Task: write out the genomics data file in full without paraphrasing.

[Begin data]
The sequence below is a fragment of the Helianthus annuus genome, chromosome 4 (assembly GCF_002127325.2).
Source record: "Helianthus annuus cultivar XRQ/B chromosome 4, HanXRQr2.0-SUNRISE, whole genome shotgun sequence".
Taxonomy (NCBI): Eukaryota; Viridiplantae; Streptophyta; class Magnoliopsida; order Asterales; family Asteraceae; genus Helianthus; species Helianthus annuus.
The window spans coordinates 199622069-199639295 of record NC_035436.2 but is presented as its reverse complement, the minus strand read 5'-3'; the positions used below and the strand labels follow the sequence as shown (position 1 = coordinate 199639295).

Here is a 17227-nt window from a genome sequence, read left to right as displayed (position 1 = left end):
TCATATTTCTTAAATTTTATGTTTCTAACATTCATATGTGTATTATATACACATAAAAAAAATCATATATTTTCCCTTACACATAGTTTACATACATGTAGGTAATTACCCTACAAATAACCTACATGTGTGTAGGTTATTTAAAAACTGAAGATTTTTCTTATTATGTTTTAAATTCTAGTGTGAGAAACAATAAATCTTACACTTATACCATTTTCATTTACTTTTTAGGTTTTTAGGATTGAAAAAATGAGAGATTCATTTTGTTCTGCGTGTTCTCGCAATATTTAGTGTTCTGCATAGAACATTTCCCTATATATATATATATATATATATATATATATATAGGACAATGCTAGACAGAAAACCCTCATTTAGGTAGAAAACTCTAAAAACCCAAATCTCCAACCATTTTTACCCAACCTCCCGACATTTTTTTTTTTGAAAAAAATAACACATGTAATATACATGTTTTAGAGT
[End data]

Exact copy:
The sequence below is a fragment of the Helianthus annuus genome, chromosome 4 (assembly GCF_002127325.2).
Source record: "Helianthus annuus cultivar XRQ/B chromosome 4, HanXRQr2.0-SUNRISE, whole genome shotgun sequence".
Taxonomy (NCBI): Eukaryota; Viridiplantae; Streptophyta; class Magnoliopsida; order Asterales; family Asteraceae; genus Helianthus; species Helianthus annuus.
The window spans coordinates 199622069-199639295 of record NC_035436.2 but is presented as its reverse complement, the minus strand read 5'-3'; the positions used below and the strand labels follow the sequence as shown (position 1 = coordinate 199639295).

Here is a 17227-nt window from a genome sequence, read left to right as displayed (position 1 = left end):
TCATATTTCTTAAATTTTATGTTTCTAACATTCATATGTGTATTATATACACATAAAAAAAATCATATATTTTCCCTTACACATAGTTTACATACATGTAGGTAATTACCCTACAAATAACCTACATGTGTGTAGGTTATTTAAAAACTGAAGATTTTTCTTATTATGTTTTAAATTCTAGTGTGAGAAACAATAAATCTTACACTTATACCATTTTCATTTACTTTTTAGGTTTTTAGGATTGAAAAAATGAGAGATTCATTTTGTTCTGCGTGTTCTCGCAATATTTAGTGTTCTGCATAGAACATTTCCCTATATATATATATATATATATATATATATATATAGGACAATGCTAGACAGAAAACCCTCATTTAGGTAGAAAACTCTAAAAACCCAAATCTCCAACCATTTTTACCCAACCTCCCGACATTTTTTTTTTTGAAAAAAATAACACATGTAATATACATGTTTTAGAGT